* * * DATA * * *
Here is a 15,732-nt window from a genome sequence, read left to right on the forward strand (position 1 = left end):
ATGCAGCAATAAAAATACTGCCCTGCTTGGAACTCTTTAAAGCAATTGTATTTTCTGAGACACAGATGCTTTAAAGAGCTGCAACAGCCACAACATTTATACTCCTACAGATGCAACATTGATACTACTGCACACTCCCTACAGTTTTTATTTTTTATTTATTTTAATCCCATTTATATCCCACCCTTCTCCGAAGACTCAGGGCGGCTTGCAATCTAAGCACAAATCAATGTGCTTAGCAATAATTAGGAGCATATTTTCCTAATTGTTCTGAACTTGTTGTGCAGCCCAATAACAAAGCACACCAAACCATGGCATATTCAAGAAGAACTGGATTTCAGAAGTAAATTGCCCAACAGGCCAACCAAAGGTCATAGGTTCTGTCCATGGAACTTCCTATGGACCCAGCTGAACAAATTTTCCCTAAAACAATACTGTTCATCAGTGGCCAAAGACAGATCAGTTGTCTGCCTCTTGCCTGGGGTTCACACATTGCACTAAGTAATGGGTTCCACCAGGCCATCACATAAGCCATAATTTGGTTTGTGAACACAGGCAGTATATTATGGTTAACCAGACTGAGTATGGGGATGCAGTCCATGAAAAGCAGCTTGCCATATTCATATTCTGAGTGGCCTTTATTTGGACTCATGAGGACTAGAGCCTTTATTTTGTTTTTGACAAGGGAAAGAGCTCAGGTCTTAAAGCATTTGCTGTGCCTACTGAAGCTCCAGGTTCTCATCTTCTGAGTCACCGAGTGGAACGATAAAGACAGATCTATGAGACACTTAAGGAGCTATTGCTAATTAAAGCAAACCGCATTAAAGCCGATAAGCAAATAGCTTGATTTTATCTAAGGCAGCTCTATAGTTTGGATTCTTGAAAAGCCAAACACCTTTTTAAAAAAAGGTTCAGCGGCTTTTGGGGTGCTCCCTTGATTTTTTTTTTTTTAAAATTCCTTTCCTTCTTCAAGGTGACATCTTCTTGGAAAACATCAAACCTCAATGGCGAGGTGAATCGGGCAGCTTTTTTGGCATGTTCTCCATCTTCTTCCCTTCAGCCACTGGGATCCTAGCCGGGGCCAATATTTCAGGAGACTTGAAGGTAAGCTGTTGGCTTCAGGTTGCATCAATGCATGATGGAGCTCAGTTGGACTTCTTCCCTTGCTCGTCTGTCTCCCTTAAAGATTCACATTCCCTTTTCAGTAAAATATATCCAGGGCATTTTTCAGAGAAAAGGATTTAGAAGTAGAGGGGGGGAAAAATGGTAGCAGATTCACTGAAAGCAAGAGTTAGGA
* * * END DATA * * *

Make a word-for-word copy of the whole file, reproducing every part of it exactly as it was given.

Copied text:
Here is a 15,732-nt window from a genome sequence, read left to right on the forward strand (position 1 = left end):
ATGCAGCAATAAAAATACTGCCCTGCTTGGAACTCTTTAAAGCAATTGTATTTTCTGAGACACAGATGCTTTAAAGAGCTGCAACAGCCACAACATTTATACTCCTACAGATGCAACATTGATACTACTGCACACTCCCTACAGTTTTTATTTTTTATTTATTTTAATCCCATTTATATCCCACCCTTCTCCGAAGACTCAGGGCGGCTTGCAATCTAAGCACAAATCAATGTGCTTAGCAATAATTAGGAGCATATTTTCCTAATTGTTCTGAACTTGTTGTGCAGCCCAATAACAAAGCACACCAAACCATGGCATATTCAAGAAGAACTGGATTTCAGAAGTAAATTGCCCAACAGGCCAACCAAAGGTCATAGGTTCTGTCCATGGAACTTCCTATGGACCCAGCTGAACAAATTTTCCCTAAAACAATACTGTTCATCAGTGGCCAAAGACAGATCAGTTGTCTGCCTCTTGCCTGGGGTTCACACATTGCACTAAGTAATGGGTTCCACCAGGCCATCACATAAGCCATAATTTGGTTTGTGAACACAGGCAGTATATTATGGTTAACCAGACTGAGTATGGGGATGCAGTCCATGAAAAGCAGCTTGCCATATTCATATTCTGAGTGGCCTTTATTTGGACTCATGAGGACTAGAGCCTTTATTTTGTTTTTGACAAGGGAAAGAGCTCAGGTCTTAAAGCATTTGCTGTGCCTACTGAAGCTCCAGGTTCTCATCTTCTGAGTCACCGAGTGGAACGATAAAGACAGATCTATGAGACACTTAAGGAGCTATTGCTAATTAAAGCAAACCGCATTAAAGCCGATAAGCAAATAGCTTGATTTTATCTAAGGCAGCTCTATAGTTTGGATTCTTGAAAAGCCAAACACCTTTTTAAAAAAAGGTTCAGCGGCTTTTGGGGTGCTCCCTTGATTTTTTTTTTTTTAAAATTCCTTTCCTTCTTCAAGGTGACATCTTCTTGGAAAACATCAAACCTCAATGGCGAGGTGAATCGGGCAGCTTTTTTGGCATGTTCTCCATCTTCTTCCCTTCAGCCACTGGGATCCTAGCCGGGGCCAATATTTCAGGAGACTTGAAGGTAAGCTGTTGGCTTCAGGTTGCATCAATGCATGATGGAGCTCAGTTGGACTTCTTCCCTTGCTCGTCTGTCTCCCTTAAAGATTCACATTCCCTTTTCAGTAAAATATATCCAGGGCATTTTTCAGAGAAAAGGATTTAGAAGTAGAGGGGGGGAAAAATGGTAGCAGATTCACTGAAAGCAAGAGTTAGGA